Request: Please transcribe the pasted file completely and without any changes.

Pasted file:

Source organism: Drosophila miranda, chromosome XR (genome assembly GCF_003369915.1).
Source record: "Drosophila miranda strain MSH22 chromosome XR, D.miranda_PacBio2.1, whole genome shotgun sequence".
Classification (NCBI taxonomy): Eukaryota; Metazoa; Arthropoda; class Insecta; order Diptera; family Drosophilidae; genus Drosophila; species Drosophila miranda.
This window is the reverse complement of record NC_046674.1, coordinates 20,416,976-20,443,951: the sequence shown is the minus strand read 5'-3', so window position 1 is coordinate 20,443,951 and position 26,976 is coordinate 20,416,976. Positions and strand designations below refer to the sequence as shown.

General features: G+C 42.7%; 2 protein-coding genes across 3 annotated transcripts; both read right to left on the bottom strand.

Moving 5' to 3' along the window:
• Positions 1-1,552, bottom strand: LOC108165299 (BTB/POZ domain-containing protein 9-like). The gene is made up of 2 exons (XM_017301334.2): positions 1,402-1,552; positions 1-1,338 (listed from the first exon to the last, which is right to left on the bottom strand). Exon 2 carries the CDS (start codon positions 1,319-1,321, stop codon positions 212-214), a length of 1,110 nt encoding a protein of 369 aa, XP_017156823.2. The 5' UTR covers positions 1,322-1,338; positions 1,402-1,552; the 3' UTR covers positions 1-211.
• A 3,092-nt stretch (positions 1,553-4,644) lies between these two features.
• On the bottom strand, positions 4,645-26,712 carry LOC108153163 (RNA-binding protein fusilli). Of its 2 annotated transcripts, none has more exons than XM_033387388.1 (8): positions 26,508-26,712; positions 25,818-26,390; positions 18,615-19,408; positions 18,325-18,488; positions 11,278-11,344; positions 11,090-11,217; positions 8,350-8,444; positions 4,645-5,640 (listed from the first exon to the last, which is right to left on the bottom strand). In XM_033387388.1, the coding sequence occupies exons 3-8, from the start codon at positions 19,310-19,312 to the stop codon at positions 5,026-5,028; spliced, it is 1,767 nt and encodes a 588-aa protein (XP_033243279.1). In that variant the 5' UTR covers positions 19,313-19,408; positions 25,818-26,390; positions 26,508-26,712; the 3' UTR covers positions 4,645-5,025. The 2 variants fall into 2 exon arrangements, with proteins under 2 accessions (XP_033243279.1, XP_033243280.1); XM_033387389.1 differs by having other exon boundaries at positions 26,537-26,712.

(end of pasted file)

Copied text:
Source organism: Drosophila miranda, chromosome XR (genome assembly GCF_003369915.1).
Source record: "Drosophila miranda strain MSH22 chromosome XR, D.miranda_PacBio2.1, whole genome shotgun sequence".
Classification (NCBI taxonomy): Eukaryota; Metazoa; Arthropoda; class Insecta; order Diptera; family Drosophilidae; genus Drosophila; species Drosophila miranda.
This window is the reverse complement of record NC_046674.1, coordinates 20,416,976-20,443,951: the sequence shown is the minus strand read 5'-3', so window position 1 is coordinate 20,443,951 and position 26,976 is coordinate 20,416,976. Positions and strand designations below refer to the sequence as shown.

General features: G+C 42.7%; 2 protein-coding genes across 3 annotated transcripts; both read right to left on the bottom strand.

Moving 5' to 3' along the window:
• Positions 1-1,552, bottom strand: LOC108165299 (BTB/POZ domain-containing protein 9-like). The gene is made up of 2 exons (XM_017301334.2): positions 1,402-1,552; positions 1-1,338 (listed from the first exon to the last, which is right to left on the bottom strand). Exon 2 carries the CDS (start codon positions 1,319-1,321, stop codon positions 212-214), a length of 1,110 nt encoding a protein of 369 aa, XP_017156823.2. The 5' UTR covers positions 1,322-1,338; positions 1,402-1,552; the 3' UTR covers positions 1-211.
• A 3,092-nt stretch (positions 1,553-4,644) lies between these two features.
• On the bottom strand, positions 4,645-26,712 carry LOC108153163 (RNA-binding protein fusilli). Of its 2 annotated transcripts, none has more exons than XM_033387388.1 (8): positions 26,508-26,712; positions 25,818-26,390; positions 18,615-19,408; positions 18,325-18,488; positions 11,278-11,344; positions 11,090-11,217; positions 8,350-8,444; positions 4,645-5,640 (listed from the first exon to the last, which is right to left on the bottom strand). In XM_033387388.1, the coding sequence occupies exons 3-8, from the start codon at positions 19,310-19,312 to the stop codon at positions 5,026-5,028; spliced, it is 1,767 nt and encodes a 588-aa protein (XP_033243279.1). In that variant the 5' UTR covers positions 19,313-19,408; positions 25,818-26,390; positions 26,508-26,712; the 3' UTR covers positions 4,645-5,025. The 2 variants fall into 2 exon arrangements, with proteins under 2 accessions (XP_033243279.1, XP_033243280.1); XM_033387389.1 differs by having other exon boundaries at positions 26,537-26,712.